The best thing about the stock market is that you can make money in either direction. Historically, stock indexes have tended to trend up over the long term. But when you look at individual stocks, you'll find plenty of stocks that lose money over the long haul. According to hedge fund institution Blackstar Funds, even with dividends included, between 1983 and 2006, 64% of stocks -- nearly two-thirds -- underperformed the Russell 3000, a broad-scope market index.
A large influx of short-sellers shouldn't be a damning factor to any company, but it could be a red flag from traders that something may not be as cut-and-dried as it appears. Let's look at three companies that have seen a rapid increase in the amount of shares currently sold short and see whether traders are blowing smoke or whether their worry could have some merit.
Short Percentage Increase Dec. 30 to Jan. 13
Short Shares as a Percentage of Float
Source: The Wall Street Journal.
The vulture of oil companies
Denbury Resources, an oil pure-play that uses carbon dioxide to recover the remaining oil from wells, has attracted a lot of short interest in recent months. I think it's highly unwarranted.
If you want the quick rundown on why Denbury has a competitive advantage over its rivals, I strongly encourage you to listen to this short video put together by the Fool's own David Meier, who regards Denbury as his top energy play. One key takeaway, especially given the weakness in natural gas pricing right now, is that Denbury divested its natural gas business years ago, allowing it to focus on the higher-margin oil business. With lower costs than its peers and a very reasonable valuation, Denbury could wind up making mincemeat out of short-sellers before the year is over.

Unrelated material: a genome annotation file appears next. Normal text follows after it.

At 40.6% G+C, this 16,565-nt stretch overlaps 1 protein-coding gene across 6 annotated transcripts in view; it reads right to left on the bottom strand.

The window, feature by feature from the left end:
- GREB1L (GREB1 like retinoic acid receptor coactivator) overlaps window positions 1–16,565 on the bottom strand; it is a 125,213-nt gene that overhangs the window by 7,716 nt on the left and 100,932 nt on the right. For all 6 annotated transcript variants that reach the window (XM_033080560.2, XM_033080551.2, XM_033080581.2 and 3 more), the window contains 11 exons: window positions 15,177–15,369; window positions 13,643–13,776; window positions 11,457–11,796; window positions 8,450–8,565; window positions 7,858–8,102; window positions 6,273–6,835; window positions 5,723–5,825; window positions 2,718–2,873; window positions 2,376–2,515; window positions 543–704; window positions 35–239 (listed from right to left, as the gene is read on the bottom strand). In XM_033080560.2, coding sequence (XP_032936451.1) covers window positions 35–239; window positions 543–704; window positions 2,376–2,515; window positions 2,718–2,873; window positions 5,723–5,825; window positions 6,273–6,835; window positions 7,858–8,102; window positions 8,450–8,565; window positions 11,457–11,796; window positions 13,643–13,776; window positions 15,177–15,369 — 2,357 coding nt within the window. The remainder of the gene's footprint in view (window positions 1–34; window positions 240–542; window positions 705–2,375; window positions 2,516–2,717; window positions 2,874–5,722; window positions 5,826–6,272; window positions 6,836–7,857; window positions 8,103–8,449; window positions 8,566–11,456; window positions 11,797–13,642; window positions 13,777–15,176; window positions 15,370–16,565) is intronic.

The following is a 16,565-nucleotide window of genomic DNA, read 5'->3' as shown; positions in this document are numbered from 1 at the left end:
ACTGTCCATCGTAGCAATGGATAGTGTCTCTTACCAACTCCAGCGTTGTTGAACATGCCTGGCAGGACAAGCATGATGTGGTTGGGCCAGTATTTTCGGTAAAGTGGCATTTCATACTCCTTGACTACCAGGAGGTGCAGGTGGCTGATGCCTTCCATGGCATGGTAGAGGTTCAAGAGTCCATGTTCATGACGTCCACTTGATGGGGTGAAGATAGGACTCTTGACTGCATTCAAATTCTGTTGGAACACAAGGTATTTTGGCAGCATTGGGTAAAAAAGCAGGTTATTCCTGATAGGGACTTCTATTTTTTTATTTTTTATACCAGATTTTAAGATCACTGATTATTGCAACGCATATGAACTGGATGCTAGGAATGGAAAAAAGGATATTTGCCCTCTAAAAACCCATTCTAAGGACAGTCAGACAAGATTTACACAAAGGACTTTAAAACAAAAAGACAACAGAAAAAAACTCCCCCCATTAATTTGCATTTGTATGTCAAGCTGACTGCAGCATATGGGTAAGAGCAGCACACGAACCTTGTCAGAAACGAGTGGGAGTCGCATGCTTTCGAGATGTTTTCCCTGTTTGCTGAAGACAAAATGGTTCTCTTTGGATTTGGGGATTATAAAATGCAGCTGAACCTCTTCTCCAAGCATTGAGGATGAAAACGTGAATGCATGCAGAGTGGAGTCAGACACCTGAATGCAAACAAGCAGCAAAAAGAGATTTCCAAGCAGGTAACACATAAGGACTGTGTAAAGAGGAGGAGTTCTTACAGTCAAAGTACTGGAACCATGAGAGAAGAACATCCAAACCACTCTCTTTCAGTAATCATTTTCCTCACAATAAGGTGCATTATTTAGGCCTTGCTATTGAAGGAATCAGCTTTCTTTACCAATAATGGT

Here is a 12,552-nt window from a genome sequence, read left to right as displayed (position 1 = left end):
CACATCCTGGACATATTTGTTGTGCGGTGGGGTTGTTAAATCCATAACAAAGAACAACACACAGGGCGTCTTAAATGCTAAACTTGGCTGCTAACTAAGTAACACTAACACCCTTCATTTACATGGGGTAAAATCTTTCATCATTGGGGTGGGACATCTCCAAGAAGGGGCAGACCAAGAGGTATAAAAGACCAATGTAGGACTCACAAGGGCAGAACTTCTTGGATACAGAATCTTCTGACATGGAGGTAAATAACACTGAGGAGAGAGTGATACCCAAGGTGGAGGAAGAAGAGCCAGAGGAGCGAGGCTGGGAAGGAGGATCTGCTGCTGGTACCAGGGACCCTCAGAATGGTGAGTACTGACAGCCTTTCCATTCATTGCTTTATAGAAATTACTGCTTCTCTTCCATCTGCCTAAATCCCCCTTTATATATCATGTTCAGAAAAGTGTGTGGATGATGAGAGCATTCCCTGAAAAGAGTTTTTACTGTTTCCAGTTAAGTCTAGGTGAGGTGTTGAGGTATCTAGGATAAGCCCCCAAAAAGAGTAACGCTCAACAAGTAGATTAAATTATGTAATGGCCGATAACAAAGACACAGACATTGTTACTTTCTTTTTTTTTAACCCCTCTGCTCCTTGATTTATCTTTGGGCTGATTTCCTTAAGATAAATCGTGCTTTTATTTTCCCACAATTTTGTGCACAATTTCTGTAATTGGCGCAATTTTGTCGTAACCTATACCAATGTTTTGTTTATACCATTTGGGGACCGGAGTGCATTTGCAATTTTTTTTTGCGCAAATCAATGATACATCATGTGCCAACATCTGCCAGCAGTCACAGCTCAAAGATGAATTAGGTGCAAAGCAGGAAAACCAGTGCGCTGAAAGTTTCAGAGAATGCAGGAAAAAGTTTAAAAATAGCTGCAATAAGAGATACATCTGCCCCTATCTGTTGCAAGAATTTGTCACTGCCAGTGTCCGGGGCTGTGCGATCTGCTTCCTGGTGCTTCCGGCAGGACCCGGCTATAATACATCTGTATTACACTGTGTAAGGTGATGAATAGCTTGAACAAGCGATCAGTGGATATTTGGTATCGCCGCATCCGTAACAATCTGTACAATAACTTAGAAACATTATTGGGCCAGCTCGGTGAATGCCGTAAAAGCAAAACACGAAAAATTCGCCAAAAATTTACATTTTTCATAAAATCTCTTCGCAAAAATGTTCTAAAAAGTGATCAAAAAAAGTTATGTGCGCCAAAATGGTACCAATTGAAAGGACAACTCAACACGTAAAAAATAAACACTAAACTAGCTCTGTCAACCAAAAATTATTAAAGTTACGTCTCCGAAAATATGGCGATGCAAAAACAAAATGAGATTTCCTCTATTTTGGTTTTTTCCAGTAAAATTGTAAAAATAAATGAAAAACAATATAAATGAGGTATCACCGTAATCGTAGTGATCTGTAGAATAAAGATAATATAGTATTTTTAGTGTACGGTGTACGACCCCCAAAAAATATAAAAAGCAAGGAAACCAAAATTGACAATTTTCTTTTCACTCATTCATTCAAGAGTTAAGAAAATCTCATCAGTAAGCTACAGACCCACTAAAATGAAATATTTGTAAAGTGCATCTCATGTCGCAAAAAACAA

The end of high-end?
The demise of retail in general appears to be highly overrated at the moment. With expectations for same-store sales growth of 2% in January, retailers as a whole more than doubled that projection at 4.2%. What's more stunning is the 6.2% same-store sales jump in luxury retailers, with Saks leading the group at 10.5%. Are these figures bullish? Absolutely! My concern: Are they sustainable?
Luxury retailing is more inclined to wilder swings from peak to trough because of the pickier spending habits of its customer base. Even with unemployment figures tipping the scales at multi-year lows, the number of consumers still tightening their purse strings is historically very high. This just seems like too much of a risk to be taking on Saks, given that it trades at 22 times forward earnings and pays no dividend, yet is slated to grow sales by just 8% in fiscal 2012 and 6% in 2013. Because of its recently strong results, I wouldn't completely bet against the stock here, but I'd definitely say short-sellers have a reason to be skeptical.
Red rover, let InvenSense come over
InvenSense is relatively new to being publicly traded and its shares have more than doubled since it went public. The producer of micro-electro-mechanical systems gyroscopes (say that three times fast) for use in consumer electronics has also nearly doubled its short interest in just the past month. The reason for this seems pretty simple to me -- its peers aren't in great shape.
I hate to sound cliche, but sometimes it's as simple as keeping your expectations realistic. I doubt Saks can keep up its torrid same-store sales growth and I'm nearly convinced InvenSense can't avoid a sectorwide slowdown. Denbury, on the other hand, looks poised for years of growth.
What's your take on these three stocks? Do the short-sellers have these stocks pegged or are they blowing smoke? Share your thoughts in the comments section below and consider adding these stocks to your free and personalized watchlist to keep up on the latest news with each company.
Also, if you'd like to avoid the potential pitfalls that high short-interest can bring, I suggest you download a copy of our latest special report: "The Motley Fool's Top Stock for 2012." In it, our chief investment officer gives you the skinny on a company he has dubbed the "Costco of Latin America." Best of all, this report is completely free, but only for a limited time. Don't miss out!